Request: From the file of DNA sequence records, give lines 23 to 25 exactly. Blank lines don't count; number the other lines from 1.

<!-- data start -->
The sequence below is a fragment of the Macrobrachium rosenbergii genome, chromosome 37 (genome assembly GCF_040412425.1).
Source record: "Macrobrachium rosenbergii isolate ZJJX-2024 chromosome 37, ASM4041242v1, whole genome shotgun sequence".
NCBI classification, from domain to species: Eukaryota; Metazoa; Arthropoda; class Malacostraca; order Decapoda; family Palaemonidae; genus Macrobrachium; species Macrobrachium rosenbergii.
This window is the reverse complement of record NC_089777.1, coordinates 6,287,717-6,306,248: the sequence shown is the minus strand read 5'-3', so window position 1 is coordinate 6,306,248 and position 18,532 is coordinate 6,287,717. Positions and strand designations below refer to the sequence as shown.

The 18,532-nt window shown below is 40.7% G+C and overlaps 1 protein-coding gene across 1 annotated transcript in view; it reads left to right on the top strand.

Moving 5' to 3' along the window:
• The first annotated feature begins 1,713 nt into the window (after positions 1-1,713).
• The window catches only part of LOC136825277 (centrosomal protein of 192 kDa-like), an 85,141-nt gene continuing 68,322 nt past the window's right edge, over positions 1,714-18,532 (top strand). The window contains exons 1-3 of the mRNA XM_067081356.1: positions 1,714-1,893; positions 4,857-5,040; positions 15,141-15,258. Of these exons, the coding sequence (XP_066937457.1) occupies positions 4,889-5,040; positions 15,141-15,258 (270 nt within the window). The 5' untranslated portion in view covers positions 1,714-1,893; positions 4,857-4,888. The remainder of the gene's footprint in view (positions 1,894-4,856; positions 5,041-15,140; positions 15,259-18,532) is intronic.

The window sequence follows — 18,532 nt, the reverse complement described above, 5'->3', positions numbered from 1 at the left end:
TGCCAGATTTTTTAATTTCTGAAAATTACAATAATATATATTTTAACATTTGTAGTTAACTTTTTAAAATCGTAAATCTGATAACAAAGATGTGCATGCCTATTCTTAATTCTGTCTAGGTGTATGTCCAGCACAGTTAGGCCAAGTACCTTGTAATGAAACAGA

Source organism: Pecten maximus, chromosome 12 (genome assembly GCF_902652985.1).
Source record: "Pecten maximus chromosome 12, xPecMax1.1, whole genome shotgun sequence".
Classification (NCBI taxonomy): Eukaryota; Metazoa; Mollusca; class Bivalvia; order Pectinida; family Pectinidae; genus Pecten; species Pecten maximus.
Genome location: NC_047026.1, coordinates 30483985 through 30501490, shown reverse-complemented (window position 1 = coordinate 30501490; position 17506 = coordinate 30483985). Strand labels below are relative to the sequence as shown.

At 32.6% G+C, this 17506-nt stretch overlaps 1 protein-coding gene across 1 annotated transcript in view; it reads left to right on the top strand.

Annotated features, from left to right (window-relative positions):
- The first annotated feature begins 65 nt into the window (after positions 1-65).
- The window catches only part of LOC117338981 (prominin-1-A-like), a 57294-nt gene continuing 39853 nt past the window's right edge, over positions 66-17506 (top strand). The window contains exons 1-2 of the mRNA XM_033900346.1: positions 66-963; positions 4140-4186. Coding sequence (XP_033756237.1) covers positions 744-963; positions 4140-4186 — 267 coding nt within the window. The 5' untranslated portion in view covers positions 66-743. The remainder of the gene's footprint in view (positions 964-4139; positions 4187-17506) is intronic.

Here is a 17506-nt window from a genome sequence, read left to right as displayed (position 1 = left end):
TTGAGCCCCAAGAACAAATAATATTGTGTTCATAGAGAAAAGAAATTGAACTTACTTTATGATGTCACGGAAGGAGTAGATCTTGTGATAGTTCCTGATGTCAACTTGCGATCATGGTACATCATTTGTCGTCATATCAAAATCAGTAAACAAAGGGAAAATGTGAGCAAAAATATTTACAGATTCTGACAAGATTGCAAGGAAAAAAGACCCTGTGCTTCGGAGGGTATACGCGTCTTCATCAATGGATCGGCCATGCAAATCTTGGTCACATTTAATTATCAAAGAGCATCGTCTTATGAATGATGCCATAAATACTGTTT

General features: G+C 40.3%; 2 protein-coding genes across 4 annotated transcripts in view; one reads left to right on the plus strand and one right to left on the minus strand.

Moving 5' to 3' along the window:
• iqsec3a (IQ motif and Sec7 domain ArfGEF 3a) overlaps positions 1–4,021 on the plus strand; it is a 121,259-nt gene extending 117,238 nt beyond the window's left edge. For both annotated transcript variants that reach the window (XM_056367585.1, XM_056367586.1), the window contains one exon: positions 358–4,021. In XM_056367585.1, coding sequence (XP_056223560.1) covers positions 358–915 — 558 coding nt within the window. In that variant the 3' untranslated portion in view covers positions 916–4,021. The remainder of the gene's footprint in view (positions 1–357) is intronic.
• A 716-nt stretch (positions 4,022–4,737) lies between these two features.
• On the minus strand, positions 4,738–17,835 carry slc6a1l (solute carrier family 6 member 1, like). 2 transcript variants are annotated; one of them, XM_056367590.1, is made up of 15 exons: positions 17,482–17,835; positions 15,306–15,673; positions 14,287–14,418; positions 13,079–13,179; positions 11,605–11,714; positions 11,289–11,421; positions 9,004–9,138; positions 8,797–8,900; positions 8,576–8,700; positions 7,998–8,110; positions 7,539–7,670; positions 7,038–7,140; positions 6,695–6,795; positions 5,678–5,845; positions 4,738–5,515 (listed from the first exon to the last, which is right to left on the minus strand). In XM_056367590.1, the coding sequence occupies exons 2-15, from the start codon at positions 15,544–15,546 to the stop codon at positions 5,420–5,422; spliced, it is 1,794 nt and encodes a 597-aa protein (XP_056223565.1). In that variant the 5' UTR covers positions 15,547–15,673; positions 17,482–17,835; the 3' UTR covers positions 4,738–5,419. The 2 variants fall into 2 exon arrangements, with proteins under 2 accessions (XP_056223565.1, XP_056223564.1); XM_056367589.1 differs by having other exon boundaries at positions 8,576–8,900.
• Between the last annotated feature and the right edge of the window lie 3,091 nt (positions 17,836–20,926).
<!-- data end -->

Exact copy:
• iqsec3a (IQ motif and Sec7 domain ArfGEF 3a) overlaps positions 1–4,021 on the plus strand; it is a 121,259-nt gene extending 117,238 nt beyond the window's left edge. For both annotated transcript variants that reach the window (XM_056367585.1, XM_056367586.1), the window contains one exon: positions 358–4,021. In XM_056367585.1, coding sequence (XP_056223560.1) covers positions 358–915 — 558 coding nt within the window. In that variant the 3' untranslated portion in view covers positions 916–4,021. The remainder of the gene's footprint in view (positions 1–357) is intronic.
• A 716-nt stretch (positions 4,022–4,737) lies between these two features.
• On the minus strand, positions 4,738–17,835 carry slc6a1l (solute carrier family 6 member 1, like). 2 transcript variants are annotated; one of them, XM_056367590.1, is made up of 15 exons: positions 17,482–17,835; positions 15,306–15,673; positions 14,287–14,418; positions 13,079–13,179; positions 11,605–11,714; positions 11,289–11,421; positions 9,004–9,138; positions 8,797–8,900; positions 8,576–8,700; positions 7,998–8,110; positions 7,539–7,670; positions 7,038–7,140; positions 6,695–6,795; positions 5,678–5,845; positions 4,738–5,515 (listed from the first exon to the last, which is right to left on the minus strand). In XM_056367590.1, the coding sequence occupies exons 2-15, from the start codon at positions 15,544–15,546 to the stop codon at positions 5,420–5,422; spliced, it is 1,794 nt and encodes a 597-aa protein (XP_056223565.1). In that variant the 5' UTR covers positions 15,547–15,673; positions 17,482–17,835; the 3' UTR covers positions 4,738–5,419. The 2 variants fall into 2 exon arrangements, with proteins under 2 accessions (XP_056223565.1, XP_056223564.1); XM_056367589.1 differs by having other exon boundaries at positions 8,576–8,900.